In the years that followed, better hydrogels were developed, including hydroxyethyl methacrylate (HEMA).4,5 McCarey and colleagues5 performed a number of primate studies that validated the use of hydrogels in the cornea as well as substantial modeling of nutrient flow to determine the viability of these materials from a theoretical angle. Over 8 years of observation in nonhuman primates, Werblin et al6 demonstrated that hydrogel lenses had excellent tissue biocompatibility based on persistent corneal clarity, lack of inflammatory reaction, absence of vascularization, stable epithelium, and normal appearance of endothelium.

McDonald et al7 also found that high-water-content hydrogel intracorneal lenses were well tolerated in primates for up to 5 years. Steinert et al8 continued this work by using implants with a thickness of 300 µm. These implants showed excellent biocompatibility in human trials, but surgery was difficult because LASIK and the surgical instrumentation to enable it had still not been popularized.

Commercialization of inlays continues to be a goal that is pursued vigorously. Anamed, Inc. (Lake Forest, California), developed Nutrapore, a hydrogel material, and introduced the PermaVision keratophakia lens to correct hyperopia. Early results were encouraging,9 but these inlays had thicknesses that measured in the hundreds of microns and diameters of 5 mm. The product was unsuccessful due to the high percentage of patients in whom the inlay caused an intrastromal epithelial reaction that reduced BCVA.10


ReVision Optics, Inc. (Lake Forest, California), recently developed the PresbyLens, a hydrogel corneal inlay for the correction of presbyopia. Arturo S. Chayet, MD, of Tijuana, Mexico, and I performed early trials of the implant in Mexico. Currently the device is undergoing trials in the United States and commercialization in Europe. This lens was recently renamed the Vue+ Corneal Inlay, and Dr. Chayet and I are now working on combining the inlay with LASIK.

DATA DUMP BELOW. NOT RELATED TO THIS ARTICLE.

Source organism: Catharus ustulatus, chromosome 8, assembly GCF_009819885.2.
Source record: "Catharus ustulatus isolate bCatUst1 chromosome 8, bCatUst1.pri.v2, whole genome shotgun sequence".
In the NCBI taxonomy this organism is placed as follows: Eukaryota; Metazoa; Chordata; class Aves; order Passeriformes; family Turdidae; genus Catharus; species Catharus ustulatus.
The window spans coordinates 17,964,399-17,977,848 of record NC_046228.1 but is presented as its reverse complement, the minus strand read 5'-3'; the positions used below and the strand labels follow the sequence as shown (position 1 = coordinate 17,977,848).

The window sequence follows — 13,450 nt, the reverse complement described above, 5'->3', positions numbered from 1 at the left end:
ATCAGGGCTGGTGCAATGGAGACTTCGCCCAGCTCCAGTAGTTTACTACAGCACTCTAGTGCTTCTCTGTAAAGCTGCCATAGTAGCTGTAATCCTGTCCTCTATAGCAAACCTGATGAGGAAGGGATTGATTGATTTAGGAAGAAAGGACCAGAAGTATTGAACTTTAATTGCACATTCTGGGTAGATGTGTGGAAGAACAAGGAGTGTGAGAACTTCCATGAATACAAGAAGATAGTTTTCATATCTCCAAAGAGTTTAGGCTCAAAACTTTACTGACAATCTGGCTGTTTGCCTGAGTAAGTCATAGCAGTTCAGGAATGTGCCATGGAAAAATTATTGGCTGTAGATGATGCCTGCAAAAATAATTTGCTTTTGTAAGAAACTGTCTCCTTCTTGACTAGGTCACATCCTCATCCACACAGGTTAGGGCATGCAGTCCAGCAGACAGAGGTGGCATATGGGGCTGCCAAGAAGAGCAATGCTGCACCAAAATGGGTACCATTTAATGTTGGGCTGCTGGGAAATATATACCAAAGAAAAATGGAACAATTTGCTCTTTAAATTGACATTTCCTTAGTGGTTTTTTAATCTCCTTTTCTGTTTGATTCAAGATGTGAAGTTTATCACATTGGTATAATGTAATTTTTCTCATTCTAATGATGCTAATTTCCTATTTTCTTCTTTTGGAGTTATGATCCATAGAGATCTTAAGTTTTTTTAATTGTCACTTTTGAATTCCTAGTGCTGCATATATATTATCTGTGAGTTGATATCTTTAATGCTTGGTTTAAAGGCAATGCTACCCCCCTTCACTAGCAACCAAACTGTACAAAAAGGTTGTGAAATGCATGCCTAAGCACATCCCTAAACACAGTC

The Vue+ differs considerably from previous inlay designs; it is very small, with a diameter less than half that of the Anamed inlays and a thickness of a few tens of microns, making it much less intrusive. The Vue+ has demonstrated excellent biocompatibility in several hundred surgeries performed in Mexico. The inlay’s small diameter (1.5 mm) results in a region of corneal shape change that is centered on the pupil to produce a multifocal effect for presbyopic patients. The hydrogel material has the same refractive index as the cornea, so the center of the cornea provides near vision and the periphery remains focused for distance vision.


Patients who are treated with the Vue+ typically have a preoperative refraction between -0.50 and 1.00 D and monocular distance vision better than 20/32. Between the ages of 45 and 60 years, such patients usually have poor near vision preoperatively, but near vision improves to approximately 20/20 or 20/25 within 1 week of surgery (Figure 1). Distance visual acuity drops slightly to approximately 20/32 in the treated eye, but, as only the nondominant eye is treated, distance visual function is little affected and patients are happy with their vision at all distances.

For patients who are ametropic preoperatively, the ReVision Optics device can be combined with LASIK. Dr. Chayet and I have performed a series of 38 hyperopic patients who had a preoperative manifest refraction between 1.00 and 3.00 D. Results have been excellent, although not all patients have completed 1-year follow-up in this study. Acuities at all distances are similar to those with the inlay alone (Figure 2), and satisfaction scores are better than for emmetropes treated with the inlay.